Kidnapped Oldham boy Sahil Saeed found safe in Pakistan
Akila Naqqash has spoken to her son on the telephone, police said
The family of a five-year-old British boy who was kidnapped while in Pakistan say they are "ecstatic" after he was found safe and well.
Sahil Saeed, from Oldham, had been snatched from his grandmother's house in Jhelum by armed robbers on 3 March.
Greater Manchester Police said he was left near a school at 0410 GMT on Tuesday, before wandering into a field where he was found by locals.
The family in Oldham said they were "over the moon" at his release.
"The whole family is ecstatic. They are currently taking in the news and want to celebrate as a family," a spokesman said.
Sahil's mother, Akila Naqqash, said her son had seemed "normal" when she had spoken to him on the telephone, and that she was "gobsmacked" at his reaction to his ordeal.
She said: "Obviously [he had] been held for 13 days, and the way he spoke to me like nothing happened - it's normal, the way he spoke and everything. He's going on and on and on about his toys and his sisters and everything - a normal little boy."
Along with his family, we eagerly await his return to Oldham, and back to Rushcroft where he has been missed by his friends and teachers
Jane Sheridan, head teacher
She also revealed that she had not left her house during the entire time that her son had been missing.
"Obviously you think, who these people are, will he be treated well, how's he coping, things like that.
"But now it's said he's unharmed, been looked after very well, which is really, really good, the way I wanted it as well.
"That's really reassured me, I'm really glad about that report. I'm just waiting for my little boy to come back - that's all I want now."
Police said that Sahil had also spoken by phone to his father.
Sahil was found 20 miles away from Jhelum, near a village school in the town of Dinga in the Gujrat district, local police said.
Assistant Chief Constable Dave Thompson of Greater Manchester Police said members of Sahil's family were due to fly to Pakistan as soon as possible to bring him back to the UK.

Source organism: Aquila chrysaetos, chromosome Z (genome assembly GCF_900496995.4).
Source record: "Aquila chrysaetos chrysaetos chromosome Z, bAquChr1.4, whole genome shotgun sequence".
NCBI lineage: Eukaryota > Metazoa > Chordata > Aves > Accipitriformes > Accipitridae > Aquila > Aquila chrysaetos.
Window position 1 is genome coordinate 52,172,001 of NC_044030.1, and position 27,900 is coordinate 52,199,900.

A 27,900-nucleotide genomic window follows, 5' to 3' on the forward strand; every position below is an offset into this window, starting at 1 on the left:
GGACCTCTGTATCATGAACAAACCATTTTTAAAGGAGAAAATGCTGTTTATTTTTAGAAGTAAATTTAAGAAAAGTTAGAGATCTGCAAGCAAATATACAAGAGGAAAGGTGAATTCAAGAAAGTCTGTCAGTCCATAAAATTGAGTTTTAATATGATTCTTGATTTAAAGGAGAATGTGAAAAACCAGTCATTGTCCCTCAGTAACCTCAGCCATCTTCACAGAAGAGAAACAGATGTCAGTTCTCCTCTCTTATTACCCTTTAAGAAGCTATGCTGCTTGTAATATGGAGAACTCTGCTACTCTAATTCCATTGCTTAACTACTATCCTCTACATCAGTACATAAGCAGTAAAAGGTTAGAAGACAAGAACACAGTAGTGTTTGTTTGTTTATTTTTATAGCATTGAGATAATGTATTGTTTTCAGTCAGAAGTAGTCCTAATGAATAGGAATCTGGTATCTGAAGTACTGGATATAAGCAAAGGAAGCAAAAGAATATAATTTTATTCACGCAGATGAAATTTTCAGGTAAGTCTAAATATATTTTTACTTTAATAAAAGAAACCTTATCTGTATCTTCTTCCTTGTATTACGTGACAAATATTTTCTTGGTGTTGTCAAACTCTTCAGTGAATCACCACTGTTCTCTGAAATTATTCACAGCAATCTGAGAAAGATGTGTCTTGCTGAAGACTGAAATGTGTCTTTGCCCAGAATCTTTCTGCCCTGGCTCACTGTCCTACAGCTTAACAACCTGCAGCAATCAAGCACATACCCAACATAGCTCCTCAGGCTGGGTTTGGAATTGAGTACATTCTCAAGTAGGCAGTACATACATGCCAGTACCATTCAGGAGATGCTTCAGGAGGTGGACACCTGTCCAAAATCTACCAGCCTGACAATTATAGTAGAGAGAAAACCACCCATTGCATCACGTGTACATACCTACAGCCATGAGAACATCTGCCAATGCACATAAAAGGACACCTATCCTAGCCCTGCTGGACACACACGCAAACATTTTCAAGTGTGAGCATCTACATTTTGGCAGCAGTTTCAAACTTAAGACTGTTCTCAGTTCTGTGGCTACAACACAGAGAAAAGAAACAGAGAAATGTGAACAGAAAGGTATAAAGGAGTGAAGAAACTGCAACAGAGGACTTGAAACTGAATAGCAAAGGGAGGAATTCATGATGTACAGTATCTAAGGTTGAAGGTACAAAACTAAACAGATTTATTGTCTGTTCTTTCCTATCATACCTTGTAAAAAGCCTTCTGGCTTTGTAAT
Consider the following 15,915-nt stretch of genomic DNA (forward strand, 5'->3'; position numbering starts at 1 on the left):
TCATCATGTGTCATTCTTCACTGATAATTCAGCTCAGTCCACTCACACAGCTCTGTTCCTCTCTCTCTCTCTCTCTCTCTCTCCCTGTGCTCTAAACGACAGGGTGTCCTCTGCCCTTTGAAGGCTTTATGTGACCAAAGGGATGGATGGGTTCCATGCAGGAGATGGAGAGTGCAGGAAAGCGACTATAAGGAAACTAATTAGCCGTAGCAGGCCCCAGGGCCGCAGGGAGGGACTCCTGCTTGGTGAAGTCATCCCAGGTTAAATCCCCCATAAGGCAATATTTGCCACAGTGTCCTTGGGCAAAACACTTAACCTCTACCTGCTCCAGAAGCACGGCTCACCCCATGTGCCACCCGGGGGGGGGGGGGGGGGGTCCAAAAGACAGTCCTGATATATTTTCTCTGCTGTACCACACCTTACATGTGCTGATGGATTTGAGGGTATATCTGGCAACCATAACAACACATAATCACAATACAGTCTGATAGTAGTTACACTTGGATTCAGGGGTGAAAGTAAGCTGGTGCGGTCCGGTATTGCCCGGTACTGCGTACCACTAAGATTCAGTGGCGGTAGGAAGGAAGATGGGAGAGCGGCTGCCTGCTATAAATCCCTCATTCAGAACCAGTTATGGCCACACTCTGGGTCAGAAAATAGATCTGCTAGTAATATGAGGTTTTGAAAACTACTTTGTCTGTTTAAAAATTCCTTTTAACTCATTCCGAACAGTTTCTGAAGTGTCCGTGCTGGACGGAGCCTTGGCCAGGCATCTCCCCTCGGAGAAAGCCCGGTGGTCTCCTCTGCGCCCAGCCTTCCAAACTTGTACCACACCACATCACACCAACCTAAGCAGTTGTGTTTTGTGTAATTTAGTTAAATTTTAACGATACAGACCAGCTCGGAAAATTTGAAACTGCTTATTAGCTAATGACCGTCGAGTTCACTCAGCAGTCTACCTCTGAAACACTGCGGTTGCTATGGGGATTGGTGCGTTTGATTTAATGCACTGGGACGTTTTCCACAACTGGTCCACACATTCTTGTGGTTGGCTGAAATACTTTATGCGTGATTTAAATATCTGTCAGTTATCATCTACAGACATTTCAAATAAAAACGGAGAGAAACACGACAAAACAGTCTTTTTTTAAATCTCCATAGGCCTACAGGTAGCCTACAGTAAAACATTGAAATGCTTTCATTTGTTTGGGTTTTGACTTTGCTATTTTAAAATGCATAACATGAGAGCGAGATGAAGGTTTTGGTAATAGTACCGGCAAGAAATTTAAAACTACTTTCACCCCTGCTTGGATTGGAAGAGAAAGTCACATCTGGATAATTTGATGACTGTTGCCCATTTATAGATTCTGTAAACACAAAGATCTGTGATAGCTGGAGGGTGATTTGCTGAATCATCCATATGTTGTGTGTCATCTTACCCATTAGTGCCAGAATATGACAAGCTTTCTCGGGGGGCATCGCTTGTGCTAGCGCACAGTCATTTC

He said: "At this time, I believe he is well, considering the terrible ordeal that he will have been through."
Sahil is now with family in Pakistan and with Pakistani police, ACC Thompson added. He also said that while police did not expect to make imminent arrests in the UK, there could be arrests in other parts of Europe.
He said "things were moving very quickly" in relation to the investigation and that he was unable to comment on whether a ransom had been paid, because of the ongoing criminal investigation.
"Greater Manchester Police and the Pakistani authorities are still determined to bring people to justice and that will be a high priority in the coming hours, days and weeks," he said.
The boy had been visiting relatives with his father, Raja Saeed, who returned to the UK last week, against the wishes of Pakistan's police.
The British High Commissioner in Islamabad, Adam Thompson, said Sahil's release was "fantastic news".
"It brings to an end the traumatic ordeal faced by Sahil Saeed's family," he said.
"I would like to praise the high level of co-operation between the UK and Pakistani authorities and in particular I would like to thank the Jhelum police for their role in bringing about the safe return of Sahil."
The Foreign Office said it had no further details of the release at present.
Sahil was taken when robbers broke into his grandmother's house. Up to 10 family members inside the house were said to have been beaten by the intruders during a six-hour ordeal.
The robbers then took items believed to be jewellery and money and fled with the boy.
The raiders had apparently demanded a £100,000 ransom for the boy's return, but his family had said there was "no way" they could afford any such payment.
Sahil Saeed's mother, Akila Naqqash: "It was my little boy"
The BBC's Aleem Maqbool said kidnapping was not rare in Pakistan, and even when ransoms were handed over, such cases did not always end happily.
The policy of the Foreign Office is that it does not pay ransoms and it advises others not to do so.
The law minister of Punjab province, Rana Sanaullah, was asked on ARY TV on Tuesday whether Sahil's father had paid a ransom to secure his child's release.
He said the money had been paid "not in Britain, but in another country".
Jane Sheridan, head teacher at Rushcroft Primary School, said: "We are delighted to hear that Sahil has been released safe and well.
"Along with his family, we eagerly await his return to Oldham, and back to Rushcroft where he has been missed by his friends and teachers."
Last week, relatives of the boy spoke of their anguish after false reports that he had been found and handed over to his father.
His uncle, Raja Khalid Bashir, said at the time that it was "like losing him a second time".
In Oldham, Sahil's mother had appealed to the kidnappers for the safe return of her son, saying: "I just want my son back. All is forgiven, I will forgive you."
After Sahil was taken, several men - including a taxi driver - were arrested.
Four police officers have been suspended for not initially responding to the family's emergency call.
But Aleem Maqbool said it is now clear that the police do not have any suspects in custody.
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